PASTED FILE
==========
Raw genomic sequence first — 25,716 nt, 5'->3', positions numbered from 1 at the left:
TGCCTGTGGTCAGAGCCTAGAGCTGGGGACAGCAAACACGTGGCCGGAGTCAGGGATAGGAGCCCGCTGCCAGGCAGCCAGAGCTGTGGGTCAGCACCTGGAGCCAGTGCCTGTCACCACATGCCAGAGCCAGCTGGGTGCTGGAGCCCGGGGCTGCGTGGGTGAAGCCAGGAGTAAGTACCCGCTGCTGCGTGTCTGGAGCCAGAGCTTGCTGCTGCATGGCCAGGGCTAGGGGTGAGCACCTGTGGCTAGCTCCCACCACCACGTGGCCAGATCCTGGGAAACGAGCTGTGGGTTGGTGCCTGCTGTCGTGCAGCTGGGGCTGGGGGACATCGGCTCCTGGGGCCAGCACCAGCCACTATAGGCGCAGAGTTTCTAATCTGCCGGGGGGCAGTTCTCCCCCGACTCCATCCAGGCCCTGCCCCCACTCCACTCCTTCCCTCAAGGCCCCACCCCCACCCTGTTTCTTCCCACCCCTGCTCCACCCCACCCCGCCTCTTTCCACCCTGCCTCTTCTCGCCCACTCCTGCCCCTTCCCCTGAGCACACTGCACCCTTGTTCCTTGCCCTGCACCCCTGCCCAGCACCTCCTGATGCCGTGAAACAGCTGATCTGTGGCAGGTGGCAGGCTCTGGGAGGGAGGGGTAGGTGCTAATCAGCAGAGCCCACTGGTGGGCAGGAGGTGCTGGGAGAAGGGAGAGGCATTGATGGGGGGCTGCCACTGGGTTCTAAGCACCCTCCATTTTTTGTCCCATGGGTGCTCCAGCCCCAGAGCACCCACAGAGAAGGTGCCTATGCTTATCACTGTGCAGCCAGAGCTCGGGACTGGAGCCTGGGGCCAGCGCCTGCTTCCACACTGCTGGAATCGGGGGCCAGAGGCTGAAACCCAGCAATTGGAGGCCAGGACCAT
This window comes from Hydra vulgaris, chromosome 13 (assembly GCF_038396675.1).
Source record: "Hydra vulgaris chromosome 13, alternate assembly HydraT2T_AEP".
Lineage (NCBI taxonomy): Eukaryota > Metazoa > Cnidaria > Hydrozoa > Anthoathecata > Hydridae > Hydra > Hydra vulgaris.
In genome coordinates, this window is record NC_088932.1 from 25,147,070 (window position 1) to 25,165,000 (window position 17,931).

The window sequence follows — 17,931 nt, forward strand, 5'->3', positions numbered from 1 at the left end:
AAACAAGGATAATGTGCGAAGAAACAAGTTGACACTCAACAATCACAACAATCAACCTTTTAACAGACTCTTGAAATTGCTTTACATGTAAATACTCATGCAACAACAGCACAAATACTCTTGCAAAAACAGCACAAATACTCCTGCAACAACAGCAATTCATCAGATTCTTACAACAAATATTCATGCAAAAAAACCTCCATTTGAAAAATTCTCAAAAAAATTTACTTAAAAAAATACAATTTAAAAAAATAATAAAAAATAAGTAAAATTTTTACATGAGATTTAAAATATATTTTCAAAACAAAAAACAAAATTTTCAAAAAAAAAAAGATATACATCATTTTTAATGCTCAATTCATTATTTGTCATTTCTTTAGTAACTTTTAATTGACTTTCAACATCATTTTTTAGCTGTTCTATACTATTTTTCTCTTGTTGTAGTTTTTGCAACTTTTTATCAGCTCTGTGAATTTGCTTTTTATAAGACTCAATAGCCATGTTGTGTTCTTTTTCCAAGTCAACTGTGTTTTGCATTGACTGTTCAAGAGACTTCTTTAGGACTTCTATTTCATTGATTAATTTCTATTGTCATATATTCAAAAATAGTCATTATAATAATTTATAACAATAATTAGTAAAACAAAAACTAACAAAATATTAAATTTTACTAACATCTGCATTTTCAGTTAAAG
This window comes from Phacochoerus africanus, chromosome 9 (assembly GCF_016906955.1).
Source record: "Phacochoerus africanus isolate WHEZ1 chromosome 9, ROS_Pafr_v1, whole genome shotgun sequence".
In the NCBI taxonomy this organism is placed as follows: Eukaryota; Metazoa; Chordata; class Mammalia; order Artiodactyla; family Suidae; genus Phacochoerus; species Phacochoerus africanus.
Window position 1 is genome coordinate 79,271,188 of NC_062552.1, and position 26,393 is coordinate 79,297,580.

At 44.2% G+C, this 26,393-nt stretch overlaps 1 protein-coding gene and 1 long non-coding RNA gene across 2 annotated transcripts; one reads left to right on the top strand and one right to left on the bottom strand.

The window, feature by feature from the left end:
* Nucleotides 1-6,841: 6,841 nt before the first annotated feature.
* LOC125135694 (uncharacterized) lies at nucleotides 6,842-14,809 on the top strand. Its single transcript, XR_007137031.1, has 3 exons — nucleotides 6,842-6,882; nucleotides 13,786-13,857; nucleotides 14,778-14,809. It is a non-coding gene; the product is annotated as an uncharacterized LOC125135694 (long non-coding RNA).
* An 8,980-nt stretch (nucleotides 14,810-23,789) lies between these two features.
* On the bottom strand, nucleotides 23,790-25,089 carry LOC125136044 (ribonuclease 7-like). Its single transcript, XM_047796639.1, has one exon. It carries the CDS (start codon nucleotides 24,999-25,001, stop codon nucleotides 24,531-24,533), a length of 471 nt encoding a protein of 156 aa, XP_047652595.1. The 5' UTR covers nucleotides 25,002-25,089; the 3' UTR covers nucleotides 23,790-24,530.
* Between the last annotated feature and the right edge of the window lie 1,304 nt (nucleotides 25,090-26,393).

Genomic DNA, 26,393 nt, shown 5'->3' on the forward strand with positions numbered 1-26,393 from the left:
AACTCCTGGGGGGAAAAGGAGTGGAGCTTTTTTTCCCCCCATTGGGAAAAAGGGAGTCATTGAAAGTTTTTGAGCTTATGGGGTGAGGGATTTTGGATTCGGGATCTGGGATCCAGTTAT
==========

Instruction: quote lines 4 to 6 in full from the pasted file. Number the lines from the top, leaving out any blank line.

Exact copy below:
Source record: "Hydra vulgaris chromosome 13, alternate assembly HydraT2T_AEP".
Lineage (NCBI taxonomy): Eukaryota > Metazoa > Cnidaria > Hydrozoa > Anthoathecata > Hydridae > Hydra > Hydra vulgaris.
In genome coordinates, this window is record NC_088932.1 from 25,147,070 (window position 1) to 25,165,000 (window position 17,931).